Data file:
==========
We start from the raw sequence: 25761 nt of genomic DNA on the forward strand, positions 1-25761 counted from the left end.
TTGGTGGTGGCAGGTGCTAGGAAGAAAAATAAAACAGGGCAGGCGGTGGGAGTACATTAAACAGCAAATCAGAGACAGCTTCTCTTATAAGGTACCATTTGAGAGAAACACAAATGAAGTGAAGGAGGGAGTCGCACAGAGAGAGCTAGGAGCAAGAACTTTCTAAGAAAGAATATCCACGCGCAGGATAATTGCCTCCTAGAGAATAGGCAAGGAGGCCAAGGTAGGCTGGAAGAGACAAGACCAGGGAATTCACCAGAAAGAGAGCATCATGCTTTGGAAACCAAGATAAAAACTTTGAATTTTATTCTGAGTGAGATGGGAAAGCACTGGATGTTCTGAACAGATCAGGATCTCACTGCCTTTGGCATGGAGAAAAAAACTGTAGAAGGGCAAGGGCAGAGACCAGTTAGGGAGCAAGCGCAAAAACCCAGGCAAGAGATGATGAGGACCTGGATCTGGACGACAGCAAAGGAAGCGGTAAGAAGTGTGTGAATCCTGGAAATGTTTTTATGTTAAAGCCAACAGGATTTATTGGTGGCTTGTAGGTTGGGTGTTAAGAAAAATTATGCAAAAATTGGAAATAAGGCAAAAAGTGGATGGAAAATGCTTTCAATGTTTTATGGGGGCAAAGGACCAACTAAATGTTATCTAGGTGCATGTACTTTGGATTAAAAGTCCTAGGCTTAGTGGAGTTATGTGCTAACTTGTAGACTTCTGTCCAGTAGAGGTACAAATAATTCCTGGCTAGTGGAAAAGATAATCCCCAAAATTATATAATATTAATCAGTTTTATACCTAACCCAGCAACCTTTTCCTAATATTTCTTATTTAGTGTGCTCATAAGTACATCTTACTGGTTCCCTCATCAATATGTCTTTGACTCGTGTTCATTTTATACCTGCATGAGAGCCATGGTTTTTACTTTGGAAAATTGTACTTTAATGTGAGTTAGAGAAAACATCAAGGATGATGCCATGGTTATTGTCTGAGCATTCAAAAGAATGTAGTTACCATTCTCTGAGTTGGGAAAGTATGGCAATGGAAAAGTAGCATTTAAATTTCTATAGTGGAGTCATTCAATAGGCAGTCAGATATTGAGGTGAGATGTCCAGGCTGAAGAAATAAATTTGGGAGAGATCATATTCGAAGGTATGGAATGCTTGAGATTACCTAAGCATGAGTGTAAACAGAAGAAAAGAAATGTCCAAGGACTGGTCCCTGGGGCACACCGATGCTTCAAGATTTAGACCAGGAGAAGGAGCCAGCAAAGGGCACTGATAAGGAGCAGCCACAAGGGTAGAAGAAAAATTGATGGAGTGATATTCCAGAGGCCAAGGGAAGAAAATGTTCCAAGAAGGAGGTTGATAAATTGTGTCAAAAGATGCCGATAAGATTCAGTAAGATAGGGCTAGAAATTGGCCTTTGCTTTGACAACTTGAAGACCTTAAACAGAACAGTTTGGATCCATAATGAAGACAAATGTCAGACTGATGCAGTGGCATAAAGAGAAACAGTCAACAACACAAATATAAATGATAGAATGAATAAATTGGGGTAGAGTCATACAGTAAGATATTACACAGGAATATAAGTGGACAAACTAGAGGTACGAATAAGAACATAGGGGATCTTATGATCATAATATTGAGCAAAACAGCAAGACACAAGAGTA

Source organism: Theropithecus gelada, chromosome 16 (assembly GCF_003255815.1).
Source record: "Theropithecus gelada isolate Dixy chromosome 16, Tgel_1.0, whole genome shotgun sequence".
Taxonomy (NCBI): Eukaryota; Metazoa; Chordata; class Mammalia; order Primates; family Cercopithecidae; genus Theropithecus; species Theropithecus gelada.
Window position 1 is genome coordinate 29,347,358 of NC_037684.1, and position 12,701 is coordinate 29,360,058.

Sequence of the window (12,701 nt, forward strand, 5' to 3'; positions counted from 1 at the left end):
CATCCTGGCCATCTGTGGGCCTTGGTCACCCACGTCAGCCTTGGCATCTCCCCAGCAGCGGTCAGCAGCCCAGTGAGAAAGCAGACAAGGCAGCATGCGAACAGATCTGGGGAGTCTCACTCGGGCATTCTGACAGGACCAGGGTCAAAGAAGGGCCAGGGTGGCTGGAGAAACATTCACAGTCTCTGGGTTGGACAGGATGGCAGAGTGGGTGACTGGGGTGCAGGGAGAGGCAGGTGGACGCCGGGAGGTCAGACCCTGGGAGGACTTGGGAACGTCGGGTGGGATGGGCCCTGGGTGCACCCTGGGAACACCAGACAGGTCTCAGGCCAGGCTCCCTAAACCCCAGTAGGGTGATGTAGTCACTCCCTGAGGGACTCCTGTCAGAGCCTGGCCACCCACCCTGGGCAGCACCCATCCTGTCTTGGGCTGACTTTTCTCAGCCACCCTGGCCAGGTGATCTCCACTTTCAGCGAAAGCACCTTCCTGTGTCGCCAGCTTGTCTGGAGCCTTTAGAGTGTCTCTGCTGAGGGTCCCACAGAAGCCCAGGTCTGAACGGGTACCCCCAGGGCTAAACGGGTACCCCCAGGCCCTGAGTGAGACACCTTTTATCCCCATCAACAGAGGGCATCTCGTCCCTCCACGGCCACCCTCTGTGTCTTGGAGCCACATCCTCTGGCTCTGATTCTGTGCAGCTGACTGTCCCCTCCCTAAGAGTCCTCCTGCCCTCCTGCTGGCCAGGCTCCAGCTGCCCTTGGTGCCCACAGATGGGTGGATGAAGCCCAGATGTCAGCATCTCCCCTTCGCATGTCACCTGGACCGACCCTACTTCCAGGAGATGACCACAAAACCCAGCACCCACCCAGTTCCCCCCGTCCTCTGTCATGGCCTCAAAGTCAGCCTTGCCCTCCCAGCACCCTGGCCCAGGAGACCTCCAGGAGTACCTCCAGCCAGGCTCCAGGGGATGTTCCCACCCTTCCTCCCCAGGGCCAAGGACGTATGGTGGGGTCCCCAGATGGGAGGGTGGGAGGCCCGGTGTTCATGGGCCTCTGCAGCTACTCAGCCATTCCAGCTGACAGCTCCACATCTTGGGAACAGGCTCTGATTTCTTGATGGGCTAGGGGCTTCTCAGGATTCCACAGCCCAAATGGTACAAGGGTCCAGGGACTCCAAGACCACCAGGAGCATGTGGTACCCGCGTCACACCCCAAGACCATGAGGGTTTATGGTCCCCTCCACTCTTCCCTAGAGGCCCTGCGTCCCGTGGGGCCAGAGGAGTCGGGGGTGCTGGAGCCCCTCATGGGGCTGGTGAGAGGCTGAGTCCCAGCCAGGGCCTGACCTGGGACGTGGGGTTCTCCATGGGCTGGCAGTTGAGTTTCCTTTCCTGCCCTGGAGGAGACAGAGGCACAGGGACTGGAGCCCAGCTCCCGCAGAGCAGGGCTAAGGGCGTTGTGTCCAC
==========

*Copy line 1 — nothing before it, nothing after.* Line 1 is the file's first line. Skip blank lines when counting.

We start from the raw sequence: 25761 nt of genomic DNA on the forward strand, positions 1-25761 counted from the left end.